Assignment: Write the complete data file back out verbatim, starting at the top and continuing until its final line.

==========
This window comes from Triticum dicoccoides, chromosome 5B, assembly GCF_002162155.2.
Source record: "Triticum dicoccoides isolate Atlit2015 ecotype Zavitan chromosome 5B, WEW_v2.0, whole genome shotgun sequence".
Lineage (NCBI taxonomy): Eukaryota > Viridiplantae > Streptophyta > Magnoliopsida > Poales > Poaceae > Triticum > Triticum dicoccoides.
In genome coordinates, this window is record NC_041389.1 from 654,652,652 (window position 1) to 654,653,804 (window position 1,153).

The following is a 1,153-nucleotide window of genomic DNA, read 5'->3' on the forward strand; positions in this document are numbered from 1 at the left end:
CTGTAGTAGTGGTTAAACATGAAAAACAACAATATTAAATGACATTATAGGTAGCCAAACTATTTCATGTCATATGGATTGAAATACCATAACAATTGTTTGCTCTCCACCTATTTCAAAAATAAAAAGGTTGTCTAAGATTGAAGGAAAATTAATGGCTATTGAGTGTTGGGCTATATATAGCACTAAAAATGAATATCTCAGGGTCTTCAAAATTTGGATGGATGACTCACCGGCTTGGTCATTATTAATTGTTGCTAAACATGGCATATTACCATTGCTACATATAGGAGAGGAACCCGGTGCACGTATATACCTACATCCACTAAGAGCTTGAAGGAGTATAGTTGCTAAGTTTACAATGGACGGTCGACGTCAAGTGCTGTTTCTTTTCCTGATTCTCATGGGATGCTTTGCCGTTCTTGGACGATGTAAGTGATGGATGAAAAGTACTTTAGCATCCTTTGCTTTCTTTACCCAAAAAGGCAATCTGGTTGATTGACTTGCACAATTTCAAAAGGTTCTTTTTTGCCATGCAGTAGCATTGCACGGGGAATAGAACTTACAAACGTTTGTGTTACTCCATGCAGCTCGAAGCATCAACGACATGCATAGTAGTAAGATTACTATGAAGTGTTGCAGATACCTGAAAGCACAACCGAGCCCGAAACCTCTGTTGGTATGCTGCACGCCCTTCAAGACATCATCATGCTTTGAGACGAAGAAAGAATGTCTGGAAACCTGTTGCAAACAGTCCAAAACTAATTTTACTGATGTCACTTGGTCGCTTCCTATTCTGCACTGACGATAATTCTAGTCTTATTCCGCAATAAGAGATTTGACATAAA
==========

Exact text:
This window comes from Triticum dicoccoides, chromosome 5B, assembly GCF_002162155.2.
Source record: "Triticum dicoccoides isolate Atlit2015 ecotype Zavitan chromosome 5B, WEW_v2.0, whole genome shotgun sequence".
Lineage (NCBI taxonomy): Eukaryota > Viridiplantae > Streptophyta > Magnoliopsida > Poales > Poaceae > Triticum > Triticum dicoccoides.
In genome coordinates, this window is record NC_041389.1 from 654,652,652 (window position 1) to 654,653,804 (window position 1,153).

The following is a 1,153-nucleotide window of genomic DNA, read 5'->3' on the forward strand; positions in this document are numbered from 1 at the left end:
CTGTAGTAGTGGTTAAACATGAAAAACAACAATATTAAATGACATTATAGGTAGCCAAACTATTTCATGTCATATGGATTGAAATACCATAACAATTGTTTGCTCTCCACCTATTTCAAAAATAAAAAGGTTGTCTAAGATTGAAGGAAAATTAATGGCTATTGAGTGTTGGGCTATATATAGCACTAAAAATGAATATCTCAGGGTCTTCAAAATTTGGATGGATGACTCACCGGCTTGGTCATTATTAATTGTTGCTAAACATGGCATATTACCATTGCTACATATAGGAGAGGAACCCGGTGCACGTATATACCTACATCCACTAAGAGCTTGAAGGAGTATAGTTGCTAAGTTTACAATGGACGGTCGACGTCAAGTGCTGTTTCTTTTCCTGATTCTCATGGGATGCTTTGCCGTTCTTGGACGATGTAAGTGATGGATGAAAAGTACTTTAGCATCCTTTGCTTTCTTTACCCAAAAAGGCAATCTGGTTGATTGACTTGCACAATTTCAAAAGGTTCTTTTTTGCCATGCAGTAGCATTGCACGGGGAATAGAACTTACAAACGTTTGTGTTACTCCATGCAGCTCGAAGCATCAACGACATGCATAGTAGTAAGATTACTATGAAGTGTTGCAGATACCTGAAAGCACAACCGAGCCCGAAACCTCTGTTGGTATGCTGCACGCCCTTCAAGACATCATCATGCTTTGAGACGAAGAAAGAATGTCTGGAAACCTGTTGCAAACAGTCCAAAACTAATTTTACTGATGTCACTTGGTCGCTTCCTATTCTGCACTGACGATAATTCTAGTCTTATTCCGCAATAAGAGATTTGACATAAA